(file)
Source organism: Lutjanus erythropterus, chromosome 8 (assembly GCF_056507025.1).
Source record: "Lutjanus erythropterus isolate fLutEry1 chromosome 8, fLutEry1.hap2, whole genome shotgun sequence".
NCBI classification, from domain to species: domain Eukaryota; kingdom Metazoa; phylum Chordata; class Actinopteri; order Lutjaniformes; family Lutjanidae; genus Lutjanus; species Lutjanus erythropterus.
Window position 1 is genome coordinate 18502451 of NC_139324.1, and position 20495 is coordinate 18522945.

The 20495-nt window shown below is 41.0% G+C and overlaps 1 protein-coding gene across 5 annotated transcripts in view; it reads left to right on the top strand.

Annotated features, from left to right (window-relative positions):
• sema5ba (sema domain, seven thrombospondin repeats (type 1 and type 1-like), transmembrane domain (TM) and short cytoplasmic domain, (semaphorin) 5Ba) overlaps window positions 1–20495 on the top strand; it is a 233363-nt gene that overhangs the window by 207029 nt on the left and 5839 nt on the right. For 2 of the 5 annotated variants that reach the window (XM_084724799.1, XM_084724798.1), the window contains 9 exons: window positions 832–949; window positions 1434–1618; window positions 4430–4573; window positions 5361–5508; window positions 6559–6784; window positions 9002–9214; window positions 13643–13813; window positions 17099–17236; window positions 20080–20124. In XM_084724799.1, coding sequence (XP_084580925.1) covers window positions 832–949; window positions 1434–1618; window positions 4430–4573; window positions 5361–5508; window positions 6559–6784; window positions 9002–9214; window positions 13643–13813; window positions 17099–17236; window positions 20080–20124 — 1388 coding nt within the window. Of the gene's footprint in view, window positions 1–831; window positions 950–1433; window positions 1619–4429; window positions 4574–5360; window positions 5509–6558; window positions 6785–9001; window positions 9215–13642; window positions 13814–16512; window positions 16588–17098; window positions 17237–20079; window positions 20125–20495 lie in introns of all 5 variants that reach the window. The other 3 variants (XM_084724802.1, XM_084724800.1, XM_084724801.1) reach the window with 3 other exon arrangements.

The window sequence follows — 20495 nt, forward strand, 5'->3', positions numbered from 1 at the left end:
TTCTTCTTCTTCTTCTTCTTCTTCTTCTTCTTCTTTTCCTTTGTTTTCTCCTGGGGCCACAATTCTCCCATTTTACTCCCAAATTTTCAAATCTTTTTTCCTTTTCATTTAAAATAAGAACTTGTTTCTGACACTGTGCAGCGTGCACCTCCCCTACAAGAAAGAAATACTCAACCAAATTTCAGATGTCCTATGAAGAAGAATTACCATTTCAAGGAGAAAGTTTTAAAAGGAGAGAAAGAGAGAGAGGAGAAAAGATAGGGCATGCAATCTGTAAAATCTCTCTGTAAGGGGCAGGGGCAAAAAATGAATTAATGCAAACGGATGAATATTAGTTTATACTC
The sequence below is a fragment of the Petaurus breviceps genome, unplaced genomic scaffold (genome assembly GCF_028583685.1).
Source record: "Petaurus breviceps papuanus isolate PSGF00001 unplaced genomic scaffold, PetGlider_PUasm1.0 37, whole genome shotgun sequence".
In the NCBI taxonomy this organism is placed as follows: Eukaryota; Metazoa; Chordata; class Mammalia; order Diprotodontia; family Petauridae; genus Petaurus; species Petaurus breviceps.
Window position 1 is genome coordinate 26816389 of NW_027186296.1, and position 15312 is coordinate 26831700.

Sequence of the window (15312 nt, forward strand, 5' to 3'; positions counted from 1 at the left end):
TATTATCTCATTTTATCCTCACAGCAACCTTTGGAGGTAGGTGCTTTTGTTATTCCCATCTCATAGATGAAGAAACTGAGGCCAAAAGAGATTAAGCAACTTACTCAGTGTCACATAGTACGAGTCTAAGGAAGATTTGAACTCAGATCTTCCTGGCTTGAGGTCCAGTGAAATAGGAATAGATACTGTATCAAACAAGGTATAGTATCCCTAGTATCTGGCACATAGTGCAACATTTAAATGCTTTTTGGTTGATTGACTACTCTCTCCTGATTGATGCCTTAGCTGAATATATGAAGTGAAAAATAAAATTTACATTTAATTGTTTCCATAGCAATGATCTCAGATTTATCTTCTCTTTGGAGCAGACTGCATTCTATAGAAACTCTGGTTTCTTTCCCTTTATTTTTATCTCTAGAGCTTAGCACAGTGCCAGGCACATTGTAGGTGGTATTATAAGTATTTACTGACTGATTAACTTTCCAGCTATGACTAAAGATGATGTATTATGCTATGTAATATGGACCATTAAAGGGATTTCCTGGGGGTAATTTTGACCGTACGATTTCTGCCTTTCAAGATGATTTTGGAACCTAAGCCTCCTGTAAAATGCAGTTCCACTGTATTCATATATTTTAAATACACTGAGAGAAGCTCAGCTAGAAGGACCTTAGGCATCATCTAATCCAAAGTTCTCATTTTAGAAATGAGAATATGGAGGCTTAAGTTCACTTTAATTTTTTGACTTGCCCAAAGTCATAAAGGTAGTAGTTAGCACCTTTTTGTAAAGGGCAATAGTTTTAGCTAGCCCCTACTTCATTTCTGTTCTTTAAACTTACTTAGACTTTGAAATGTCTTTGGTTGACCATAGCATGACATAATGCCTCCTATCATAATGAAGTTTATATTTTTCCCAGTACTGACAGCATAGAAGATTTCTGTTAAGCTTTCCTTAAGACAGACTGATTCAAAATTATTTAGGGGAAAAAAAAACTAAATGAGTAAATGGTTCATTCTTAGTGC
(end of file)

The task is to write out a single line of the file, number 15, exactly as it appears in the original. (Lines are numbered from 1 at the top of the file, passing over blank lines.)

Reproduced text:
TATTATCTCATTTTATCCTCACAGCAACCTTTGGAGGTAGGTGCTTTTGTTATTCCCATCTCATAGATGAAGAAACTGAGGCCAAAAGAGATTAAGCAACTTACTCAGTGTCACATAGTACGAGTCTAAGGAAGATTTGAACTCAGATCTTCCTGGCTTGAGGTCCAGTGAAATAGGAATAGATACTGTATCAAACAAGGTATAGTATCCCTAGTATCTGGCACATAGTGCAACATTTAAATGCTTTTTGGTTGATTGACTACTCTCTCCTGATTGATGCCTTAGCTGAATATATGAAGTGAAAAATAAAATTTACATTTAATTGTTTCCATAGCAATGATCTCAGATTTATCTTCTCTTTGGAGCAGACTGCATTCTATAGAAACTCTGGTTTCTTTCCCTTTATTTTTATCTCTAGAGCTTAGCACAGTGCCAGGCACATTGTAGGTGGTATTATAAGTATTTACTGACTGATTAACTTTCCAGCTATGACTAAAGATGATGTATTATGCTATGTAATATGGACCATTAAAGGGATTTCCTGGGGGTAATTTTGACCGTACGATTTCTGCCTTTCAAGATGATTTTGGAACCTAAGCCTCCTGTAAAATGCAGTTCCACTGTATTCATATATTTTAAATACACTGAGAGAAGCTCAGCTAGAAGGACCTTAGGCATCATCTAATCCAAAGTTCTCATTTTAGAAATGAGAATATGGAGGCTTAAGTTCACTTTAATTTTTTGACTTGCCCAAAGTCATAAAGGTAGTAGTTAGCACCTTTTTGTAAAGGGCAATAGTTTTAGCTAGCCCCTACTTCATTTCTGTTCTTTAAACTTACTTAGACTTTGAAATGTCTTTGGTTGACCATAGCATGACATAATGCCTCCTATCATAATGAAGTTTATATTTTTCCCAGTACTGACAGCATAGAAGATTTCTGTTAAGCTTTCCTTAAGACAGACTGATTCAAAATTATTTAGGGGAAAAAAAAACTAAATGAGTAAATGGTTCATTCTTAGTGC